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What’s the weirdest thing about Mexico, that Mexicans find normal?

09/19/2014

Travel [Icon By Buuf]  Travel.

The truth is, the angrier I am with this country and the further I travel, the more Mexican I feel.

Jorge Ibargüengoitia (1928 – 1983). Mexican novelist and playwright.


Some time ago, the Provincia newspaper, based on the city of Morelia (Michoacan, Mexico), published a small list of Mexican traditions, which would surely intrigue any foreigner visiting our country. It is nice to see that we are not boring at all; just like every other culture in the world, we have our own amazingly odd habits. Not everything is smiles and laughter, however; some of these entries are quite disturbing, even for Mexicans such as myself. For example, according to some studies (including this map), Mexico is very racially tolerant, but whenever we talk about having neighbors of certain beliefs, nationalities or sexual orientation, many Mexicans bring their darkest side to the light.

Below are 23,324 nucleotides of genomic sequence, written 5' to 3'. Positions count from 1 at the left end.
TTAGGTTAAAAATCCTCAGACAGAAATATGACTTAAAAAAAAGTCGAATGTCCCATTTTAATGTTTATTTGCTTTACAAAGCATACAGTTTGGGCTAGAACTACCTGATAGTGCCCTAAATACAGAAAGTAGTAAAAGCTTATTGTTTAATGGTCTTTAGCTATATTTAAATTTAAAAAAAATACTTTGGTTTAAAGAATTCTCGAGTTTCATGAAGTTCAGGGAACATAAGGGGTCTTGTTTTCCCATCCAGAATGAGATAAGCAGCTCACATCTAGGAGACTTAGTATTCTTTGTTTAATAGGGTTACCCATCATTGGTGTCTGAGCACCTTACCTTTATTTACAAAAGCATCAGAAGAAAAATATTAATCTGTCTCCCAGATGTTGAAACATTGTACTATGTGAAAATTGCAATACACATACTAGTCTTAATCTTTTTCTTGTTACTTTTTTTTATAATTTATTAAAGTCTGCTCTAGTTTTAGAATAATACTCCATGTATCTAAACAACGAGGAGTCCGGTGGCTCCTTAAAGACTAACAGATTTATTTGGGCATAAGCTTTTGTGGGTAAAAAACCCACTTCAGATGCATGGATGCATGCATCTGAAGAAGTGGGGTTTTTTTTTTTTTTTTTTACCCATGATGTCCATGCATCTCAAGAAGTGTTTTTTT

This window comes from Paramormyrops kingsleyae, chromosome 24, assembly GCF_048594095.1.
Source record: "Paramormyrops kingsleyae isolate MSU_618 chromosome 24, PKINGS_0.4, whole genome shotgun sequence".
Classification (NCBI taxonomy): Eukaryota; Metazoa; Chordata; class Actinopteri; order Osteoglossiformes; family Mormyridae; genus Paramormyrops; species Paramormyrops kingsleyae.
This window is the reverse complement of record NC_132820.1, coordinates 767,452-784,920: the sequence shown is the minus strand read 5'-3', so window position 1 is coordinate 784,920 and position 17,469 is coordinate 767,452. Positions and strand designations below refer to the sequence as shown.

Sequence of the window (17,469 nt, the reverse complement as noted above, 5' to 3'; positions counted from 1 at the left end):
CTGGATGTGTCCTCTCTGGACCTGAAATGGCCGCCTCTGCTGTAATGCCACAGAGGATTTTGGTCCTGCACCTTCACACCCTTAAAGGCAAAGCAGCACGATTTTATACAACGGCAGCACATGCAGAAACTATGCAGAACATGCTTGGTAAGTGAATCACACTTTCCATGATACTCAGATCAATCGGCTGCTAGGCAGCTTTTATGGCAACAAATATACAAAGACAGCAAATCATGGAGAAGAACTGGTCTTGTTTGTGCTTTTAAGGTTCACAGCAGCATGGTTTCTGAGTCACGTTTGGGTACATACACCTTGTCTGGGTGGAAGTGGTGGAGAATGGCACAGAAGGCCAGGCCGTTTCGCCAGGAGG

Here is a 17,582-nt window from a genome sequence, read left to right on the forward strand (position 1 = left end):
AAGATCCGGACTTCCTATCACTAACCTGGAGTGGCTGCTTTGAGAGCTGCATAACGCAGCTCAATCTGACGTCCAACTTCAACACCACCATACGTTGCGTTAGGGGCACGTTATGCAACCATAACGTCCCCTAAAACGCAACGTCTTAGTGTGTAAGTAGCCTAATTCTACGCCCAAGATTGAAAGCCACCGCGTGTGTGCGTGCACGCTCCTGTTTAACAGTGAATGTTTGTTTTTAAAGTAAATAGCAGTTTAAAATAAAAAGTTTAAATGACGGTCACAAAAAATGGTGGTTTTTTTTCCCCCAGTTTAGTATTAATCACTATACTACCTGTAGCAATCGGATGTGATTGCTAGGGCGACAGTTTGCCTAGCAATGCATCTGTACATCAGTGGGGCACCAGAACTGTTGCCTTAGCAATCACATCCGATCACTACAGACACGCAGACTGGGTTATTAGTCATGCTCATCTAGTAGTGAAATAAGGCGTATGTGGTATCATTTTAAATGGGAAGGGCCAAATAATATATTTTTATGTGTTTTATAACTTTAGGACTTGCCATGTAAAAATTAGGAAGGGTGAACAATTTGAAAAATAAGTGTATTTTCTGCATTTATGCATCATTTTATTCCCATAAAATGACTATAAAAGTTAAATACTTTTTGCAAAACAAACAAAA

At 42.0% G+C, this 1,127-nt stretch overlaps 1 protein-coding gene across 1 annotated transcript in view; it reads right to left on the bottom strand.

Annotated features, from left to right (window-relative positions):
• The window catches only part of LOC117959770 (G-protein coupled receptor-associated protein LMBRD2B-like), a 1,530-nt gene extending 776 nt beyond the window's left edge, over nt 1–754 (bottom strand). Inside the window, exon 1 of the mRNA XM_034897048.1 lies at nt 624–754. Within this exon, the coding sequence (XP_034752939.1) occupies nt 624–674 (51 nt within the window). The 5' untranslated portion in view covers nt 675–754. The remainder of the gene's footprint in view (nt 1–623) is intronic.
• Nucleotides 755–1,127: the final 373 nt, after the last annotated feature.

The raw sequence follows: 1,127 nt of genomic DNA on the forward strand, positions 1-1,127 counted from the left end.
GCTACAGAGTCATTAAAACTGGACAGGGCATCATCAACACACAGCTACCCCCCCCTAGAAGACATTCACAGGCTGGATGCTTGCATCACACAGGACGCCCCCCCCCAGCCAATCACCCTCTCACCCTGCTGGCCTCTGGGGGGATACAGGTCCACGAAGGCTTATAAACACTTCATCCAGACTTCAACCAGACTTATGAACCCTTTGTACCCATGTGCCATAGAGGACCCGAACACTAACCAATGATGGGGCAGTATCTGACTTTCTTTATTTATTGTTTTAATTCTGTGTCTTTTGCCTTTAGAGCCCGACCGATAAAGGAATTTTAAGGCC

Anyway, translated for your pleasure, enjoy:

Morelia, Michoacan (Jul/10/2014) – Reddit user MADEDITOR05 has done a simple question: “To those who have visited Mexico, What’s the weirdest thing about Mexico, that Mexicans find normal?” The responses were immediate; here are the best 35:

  1. No shop has spare change, EVER.
  2. There is a love-hate relationship with the United States.
  3. They love public displays of love and very, very long intimate embraces.
  4. They have a VERY good personal hygiene.
  5. They have no moderation in the use of hair gel; it appears that the minimum acceptable is half a jar a day.
  6. It is really disturbing that an old man claiming to be a child appears on a family program every Sunday.
  7. I was surprised at the lack of toilet paper and soap in public places, especially schools.
  8. They are highly educated, greet and say goodbye to everything and make me feel like I have no education.
  9. References to homosexuality abound in their language “joto, marica, puto, etc.”